What’s the best way to disburse funds? Aha! It was a trick question. The answer depends less on you, the party sending the money, and more on who’s receiving it. For banks thinking about new ways to do disbursements, especially digital ones, and especially on the global stage, it’s less about who offers the best option; it’s more about who offers the most options.
This probably sounds overwhelming if you’re a bank that was hoping to hop on the hottest disbursements bandwagon and keep abreast of the competition that way. The reality is, there’s no way to predict what the hottest bandwagon will be tomorrow, next month, or next year. It’s like trying to pick the next hottest band. For instance, I never saw the return of Toto’s Africa coming, but I am so glad it did.
A few years ago, experts might have put their money on PayPal as the sole digital payment method of the future, but today, Venmo has carved out its own sizeable niche in the world of small, instant peer-to-peer payments, especially with the kids. Meanwhile out East, Alipay has come out of nowhere over the past three to four years, and WeChat Pay is now following the same path. Trying to guess which will become the future’s “best” disbursement method is just that: a guess. Modern consumers want to choose how they will receive payouts: Venmo, Zelle, PayPal, Alipay, WeChat Pay, debit cards … or, who knows, maybe something we’ve never even heard of yet.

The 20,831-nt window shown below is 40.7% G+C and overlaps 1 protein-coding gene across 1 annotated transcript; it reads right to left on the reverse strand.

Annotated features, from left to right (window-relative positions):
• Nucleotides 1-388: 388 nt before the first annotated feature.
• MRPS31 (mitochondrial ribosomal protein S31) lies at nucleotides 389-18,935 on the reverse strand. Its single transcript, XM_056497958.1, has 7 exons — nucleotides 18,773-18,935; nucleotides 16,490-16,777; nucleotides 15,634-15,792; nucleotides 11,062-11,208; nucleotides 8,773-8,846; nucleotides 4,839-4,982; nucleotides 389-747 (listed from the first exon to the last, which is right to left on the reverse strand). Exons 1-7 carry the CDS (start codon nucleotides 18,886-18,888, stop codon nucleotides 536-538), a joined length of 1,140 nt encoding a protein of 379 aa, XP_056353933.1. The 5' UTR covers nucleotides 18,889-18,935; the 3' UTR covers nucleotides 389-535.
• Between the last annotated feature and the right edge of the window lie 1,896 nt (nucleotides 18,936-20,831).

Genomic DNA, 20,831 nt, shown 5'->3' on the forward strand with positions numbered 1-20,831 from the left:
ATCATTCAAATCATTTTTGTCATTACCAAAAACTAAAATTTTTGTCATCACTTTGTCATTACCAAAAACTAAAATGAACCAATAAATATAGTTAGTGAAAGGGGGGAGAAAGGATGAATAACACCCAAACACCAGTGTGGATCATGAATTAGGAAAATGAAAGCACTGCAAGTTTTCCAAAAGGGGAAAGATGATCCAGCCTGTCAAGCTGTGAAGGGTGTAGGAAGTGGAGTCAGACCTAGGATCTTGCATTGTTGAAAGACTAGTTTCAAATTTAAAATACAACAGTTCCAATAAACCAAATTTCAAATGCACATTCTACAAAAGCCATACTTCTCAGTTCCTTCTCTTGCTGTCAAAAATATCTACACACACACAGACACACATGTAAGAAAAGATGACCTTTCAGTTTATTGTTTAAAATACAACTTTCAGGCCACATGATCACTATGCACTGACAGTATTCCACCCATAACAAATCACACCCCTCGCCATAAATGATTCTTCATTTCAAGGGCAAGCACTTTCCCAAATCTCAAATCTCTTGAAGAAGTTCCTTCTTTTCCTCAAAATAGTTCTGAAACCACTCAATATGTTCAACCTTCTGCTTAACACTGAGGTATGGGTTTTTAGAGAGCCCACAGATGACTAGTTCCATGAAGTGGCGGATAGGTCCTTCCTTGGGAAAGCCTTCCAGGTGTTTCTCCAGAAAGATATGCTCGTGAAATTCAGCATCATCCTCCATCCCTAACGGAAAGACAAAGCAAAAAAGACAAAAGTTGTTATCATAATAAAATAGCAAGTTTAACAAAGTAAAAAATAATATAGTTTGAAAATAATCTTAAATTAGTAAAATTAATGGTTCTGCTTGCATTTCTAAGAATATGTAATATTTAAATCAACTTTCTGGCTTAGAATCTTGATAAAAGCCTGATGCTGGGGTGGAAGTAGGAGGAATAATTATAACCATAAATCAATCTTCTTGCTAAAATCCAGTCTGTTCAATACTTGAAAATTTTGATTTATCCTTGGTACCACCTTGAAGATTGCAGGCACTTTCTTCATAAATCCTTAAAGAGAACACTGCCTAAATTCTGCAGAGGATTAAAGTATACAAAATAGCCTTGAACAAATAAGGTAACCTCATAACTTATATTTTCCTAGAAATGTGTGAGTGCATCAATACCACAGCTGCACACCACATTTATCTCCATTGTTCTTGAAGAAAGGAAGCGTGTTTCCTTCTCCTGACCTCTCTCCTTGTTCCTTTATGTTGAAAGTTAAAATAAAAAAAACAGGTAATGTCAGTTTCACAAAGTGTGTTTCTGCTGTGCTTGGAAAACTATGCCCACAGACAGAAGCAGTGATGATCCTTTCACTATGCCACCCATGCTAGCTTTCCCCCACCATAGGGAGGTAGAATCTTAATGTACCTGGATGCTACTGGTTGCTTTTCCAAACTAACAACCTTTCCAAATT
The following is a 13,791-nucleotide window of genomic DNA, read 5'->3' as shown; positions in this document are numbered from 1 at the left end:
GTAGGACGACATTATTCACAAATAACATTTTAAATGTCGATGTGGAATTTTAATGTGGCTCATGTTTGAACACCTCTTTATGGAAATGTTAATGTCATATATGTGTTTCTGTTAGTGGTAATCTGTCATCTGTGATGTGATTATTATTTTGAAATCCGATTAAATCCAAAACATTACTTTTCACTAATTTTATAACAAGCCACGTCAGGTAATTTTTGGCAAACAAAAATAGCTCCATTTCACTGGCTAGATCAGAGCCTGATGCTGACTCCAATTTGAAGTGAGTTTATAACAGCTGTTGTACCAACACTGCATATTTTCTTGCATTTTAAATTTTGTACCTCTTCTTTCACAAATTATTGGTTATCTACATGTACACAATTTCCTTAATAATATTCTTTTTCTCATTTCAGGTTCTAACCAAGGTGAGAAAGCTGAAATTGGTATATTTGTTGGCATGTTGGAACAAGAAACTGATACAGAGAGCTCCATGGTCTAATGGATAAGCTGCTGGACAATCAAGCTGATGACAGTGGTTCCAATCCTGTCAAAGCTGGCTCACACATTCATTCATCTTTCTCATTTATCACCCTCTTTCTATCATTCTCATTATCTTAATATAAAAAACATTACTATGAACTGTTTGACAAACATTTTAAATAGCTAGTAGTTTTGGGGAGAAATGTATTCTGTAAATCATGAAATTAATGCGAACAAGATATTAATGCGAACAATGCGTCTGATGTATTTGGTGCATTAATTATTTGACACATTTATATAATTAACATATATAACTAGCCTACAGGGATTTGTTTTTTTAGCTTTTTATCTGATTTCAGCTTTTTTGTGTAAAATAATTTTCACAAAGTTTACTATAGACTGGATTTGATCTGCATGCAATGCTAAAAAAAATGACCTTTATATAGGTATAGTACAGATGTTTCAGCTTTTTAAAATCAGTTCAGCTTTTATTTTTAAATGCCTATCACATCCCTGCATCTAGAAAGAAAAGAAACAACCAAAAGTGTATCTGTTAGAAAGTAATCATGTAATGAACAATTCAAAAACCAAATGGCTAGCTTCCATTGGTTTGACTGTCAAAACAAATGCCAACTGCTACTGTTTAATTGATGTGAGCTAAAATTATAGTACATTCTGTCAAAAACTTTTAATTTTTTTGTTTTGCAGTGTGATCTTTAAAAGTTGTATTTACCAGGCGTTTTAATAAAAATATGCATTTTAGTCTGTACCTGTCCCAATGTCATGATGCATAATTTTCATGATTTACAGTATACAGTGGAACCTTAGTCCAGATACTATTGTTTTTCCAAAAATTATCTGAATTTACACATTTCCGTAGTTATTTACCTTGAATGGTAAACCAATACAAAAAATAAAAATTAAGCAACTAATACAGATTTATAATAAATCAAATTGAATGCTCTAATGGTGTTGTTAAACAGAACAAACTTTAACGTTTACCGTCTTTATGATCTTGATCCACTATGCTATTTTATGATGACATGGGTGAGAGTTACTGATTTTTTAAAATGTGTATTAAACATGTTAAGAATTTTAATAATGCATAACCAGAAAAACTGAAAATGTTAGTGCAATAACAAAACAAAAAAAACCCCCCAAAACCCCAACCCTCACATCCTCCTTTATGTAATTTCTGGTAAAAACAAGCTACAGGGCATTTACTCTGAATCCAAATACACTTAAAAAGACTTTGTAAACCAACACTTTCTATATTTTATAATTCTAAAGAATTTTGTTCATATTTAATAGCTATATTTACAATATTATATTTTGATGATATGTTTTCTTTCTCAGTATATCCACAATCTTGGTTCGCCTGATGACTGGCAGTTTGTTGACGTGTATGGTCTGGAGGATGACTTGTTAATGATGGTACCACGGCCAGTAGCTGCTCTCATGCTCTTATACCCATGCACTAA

The only real option for banks, then, is to offer every option, now and in the future. And that’s every bit as complicated as it sounds. If you are a bank starting to think about what this means, good: The time is now to start figuring out how you will not only keep up with the competition but, hopefully, pull ahead in the disbursements race. Yet it’s also important to do it right. That means thinking about the big questions and challenges before taking action. Here are some factors to consider:
The Identity Challenge
When a large corporation, bank, marketplace, merchant, government, or insurance provider needs to send a digital disbursement to an individual or a small business, it’s not as simple as mailing someone a check at the address they have on file or submitting a direct deposit to a bank account number – in many cases, the information needed for these seemingly straightforward, “old-fashioned” payouts may not even be available.
Instead, banks may have to use a mobile phone number, an email address, a card number, or some other data point to identify participants.
Even once the end recipient has been authenticated, there is an inherent insecurity in digital communication channels. Email, SMS messaging, and social networks can all be intercepted by a savvy hacker. The benefit of digital is that it’s simple and quick, which are key components to satisfying the modern appetite for real-time everything. However, it’s always safer to assume that someone is watching.
(Sidenote: Funny how opening someone else’s snail mail would get a person in trouble, but with everything else, insecurity is just an accepted cost of doing business.)
Upping the Ante on KYC